Following reports over the weekend that the Times had lost 66% of its online traffic since introducing compulsory registration and a paywall in recent weeks, the Guardian has now reported that the Times lost almost 90% of its online readership compared to February. This is the figure that was previously predicted by Sunday Times editor John Witherow, and is, according to the Guardian, "the standard experience when a site moves to a paid-access model instead of free access."
The Guardian's calculations are based on data from Experian Hitwise (as was the 66% figure) that shows how many people have attempted to access the site and how many people register to reach the home page. Taking into account figures provided by Dan Sabbagh, Beehive City blogger and former Times media correspondent, the Guardian concludes that the total number of daily visitors to the Times' site has fallen by about 84% since May.
Sabbagh has "picked up" some information about the Times' sign-up figures: that 150,000 people registered for the Times and Sunday Times websites during the free registration period, and that 15,000 actually agreed to pay. "Official sources" told him that the registration figure was actually higher, but did not challenge the paying figure, or the fact that 12,500 people were paying for the Times' separate iPad application.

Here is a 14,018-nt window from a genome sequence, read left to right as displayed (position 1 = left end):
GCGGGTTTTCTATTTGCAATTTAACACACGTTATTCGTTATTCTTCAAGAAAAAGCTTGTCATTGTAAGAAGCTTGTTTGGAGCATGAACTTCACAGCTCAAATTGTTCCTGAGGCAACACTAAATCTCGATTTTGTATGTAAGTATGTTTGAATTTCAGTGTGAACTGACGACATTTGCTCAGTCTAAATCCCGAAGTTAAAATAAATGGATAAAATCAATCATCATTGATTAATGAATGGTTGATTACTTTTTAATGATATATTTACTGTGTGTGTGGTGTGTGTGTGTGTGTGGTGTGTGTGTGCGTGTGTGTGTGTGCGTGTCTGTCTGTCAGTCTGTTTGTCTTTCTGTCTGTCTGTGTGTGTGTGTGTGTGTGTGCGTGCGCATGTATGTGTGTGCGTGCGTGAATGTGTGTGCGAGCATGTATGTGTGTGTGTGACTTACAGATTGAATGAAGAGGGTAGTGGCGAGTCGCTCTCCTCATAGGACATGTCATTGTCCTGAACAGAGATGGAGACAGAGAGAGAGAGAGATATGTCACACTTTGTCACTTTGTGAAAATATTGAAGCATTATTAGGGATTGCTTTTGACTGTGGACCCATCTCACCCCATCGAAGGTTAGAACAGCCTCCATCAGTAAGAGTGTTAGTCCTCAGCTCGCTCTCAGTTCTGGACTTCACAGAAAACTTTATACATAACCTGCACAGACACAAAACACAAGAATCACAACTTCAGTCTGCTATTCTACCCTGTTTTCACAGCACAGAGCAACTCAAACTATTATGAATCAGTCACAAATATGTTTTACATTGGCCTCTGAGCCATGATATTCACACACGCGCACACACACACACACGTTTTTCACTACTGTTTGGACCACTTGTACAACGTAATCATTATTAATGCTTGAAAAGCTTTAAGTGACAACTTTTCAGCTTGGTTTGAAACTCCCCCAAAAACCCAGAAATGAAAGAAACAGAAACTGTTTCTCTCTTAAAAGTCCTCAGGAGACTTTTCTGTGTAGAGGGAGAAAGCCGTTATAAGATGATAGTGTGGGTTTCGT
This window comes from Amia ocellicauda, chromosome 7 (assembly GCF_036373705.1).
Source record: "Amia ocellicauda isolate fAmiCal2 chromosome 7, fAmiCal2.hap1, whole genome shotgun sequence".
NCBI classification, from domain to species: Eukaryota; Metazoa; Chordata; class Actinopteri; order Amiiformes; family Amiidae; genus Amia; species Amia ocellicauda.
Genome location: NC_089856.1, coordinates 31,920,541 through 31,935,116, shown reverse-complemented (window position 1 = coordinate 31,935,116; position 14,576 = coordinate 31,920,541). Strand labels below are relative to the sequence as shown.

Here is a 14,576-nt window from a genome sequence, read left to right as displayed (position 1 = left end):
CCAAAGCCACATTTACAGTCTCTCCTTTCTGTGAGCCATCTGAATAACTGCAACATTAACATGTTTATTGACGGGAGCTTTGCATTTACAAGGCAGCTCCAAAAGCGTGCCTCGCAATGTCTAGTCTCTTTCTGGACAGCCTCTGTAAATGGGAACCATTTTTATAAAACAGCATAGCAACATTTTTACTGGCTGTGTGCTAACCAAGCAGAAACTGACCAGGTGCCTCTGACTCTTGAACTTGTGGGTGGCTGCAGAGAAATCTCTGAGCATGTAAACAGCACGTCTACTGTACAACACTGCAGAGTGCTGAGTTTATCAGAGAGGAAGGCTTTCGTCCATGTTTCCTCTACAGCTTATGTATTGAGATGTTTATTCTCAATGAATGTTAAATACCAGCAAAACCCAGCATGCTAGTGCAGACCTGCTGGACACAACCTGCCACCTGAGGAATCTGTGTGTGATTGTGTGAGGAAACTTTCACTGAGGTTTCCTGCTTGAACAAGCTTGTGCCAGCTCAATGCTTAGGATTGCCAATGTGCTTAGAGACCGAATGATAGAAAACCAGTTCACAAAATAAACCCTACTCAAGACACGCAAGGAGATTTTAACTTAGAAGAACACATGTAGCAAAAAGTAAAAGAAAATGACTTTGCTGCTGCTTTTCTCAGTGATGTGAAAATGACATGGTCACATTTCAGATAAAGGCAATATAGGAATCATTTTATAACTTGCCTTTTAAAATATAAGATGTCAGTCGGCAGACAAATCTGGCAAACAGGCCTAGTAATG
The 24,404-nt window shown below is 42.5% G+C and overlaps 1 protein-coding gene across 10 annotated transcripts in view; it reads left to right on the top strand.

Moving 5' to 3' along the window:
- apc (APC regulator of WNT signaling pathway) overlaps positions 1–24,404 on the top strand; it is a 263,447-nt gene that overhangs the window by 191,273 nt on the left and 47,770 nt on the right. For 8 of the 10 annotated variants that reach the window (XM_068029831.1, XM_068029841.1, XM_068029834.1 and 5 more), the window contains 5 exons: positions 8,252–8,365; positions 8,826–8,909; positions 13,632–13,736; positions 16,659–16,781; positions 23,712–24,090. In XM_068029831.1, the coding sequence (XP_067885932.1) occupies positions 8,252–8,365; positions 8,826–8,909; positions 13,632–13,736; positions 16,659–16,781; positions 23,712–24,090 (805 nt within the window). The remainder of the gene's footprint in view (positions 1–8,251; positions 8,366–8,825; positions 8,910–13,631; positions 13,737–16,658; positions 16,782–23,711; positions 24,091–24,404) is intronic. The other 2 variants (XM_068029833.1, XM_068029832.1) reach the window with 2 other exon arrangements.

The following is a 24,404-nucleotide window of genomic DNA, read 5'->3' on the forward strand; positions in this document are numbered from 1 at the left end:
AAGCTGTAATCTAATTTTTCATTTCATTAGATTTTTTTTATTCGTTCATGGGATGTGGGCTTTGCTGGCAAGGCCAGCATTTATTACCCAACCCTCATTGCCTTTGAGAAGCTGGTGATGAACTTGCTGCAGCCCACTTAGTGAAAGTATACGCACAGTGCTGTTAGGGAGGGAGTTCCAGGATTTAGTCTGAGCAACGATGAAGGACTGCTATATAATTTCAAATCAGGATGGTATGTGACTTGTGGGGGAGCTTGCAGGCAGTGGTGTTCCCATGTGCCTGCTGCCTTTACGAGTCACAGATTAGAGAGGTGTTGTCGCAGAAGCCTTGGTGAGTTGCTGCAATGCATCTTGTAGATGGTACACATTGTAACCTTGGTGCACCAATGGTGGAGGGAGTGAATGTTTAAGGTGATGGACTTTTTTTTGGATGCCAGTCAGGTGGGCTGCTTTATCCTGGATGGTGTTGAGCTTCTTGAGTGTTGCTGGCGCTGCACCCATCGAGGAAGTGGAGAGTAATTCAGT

This latter figure is impressive, given the fact that the iPad is a niche device. Sabbagh comments that it "makes you think that the future of newspapers starts to look a bit like the music industry. A declining print business; a modestly growing Apple dominated digital-paid for business -- and an internet free-for-all in which nobody pays for anything that erodes the previous two."
Estimating the value of these new digital subscribers at £7-10 each, Sabbagh concludes that they are worth far less than print subscribers, which the Times and Sunday Times have steadily been losing. What is important in this case though, is whether the revenue brought in from the paying readers exceeds the site's advertising revenue before implementing registration - and that is unclear.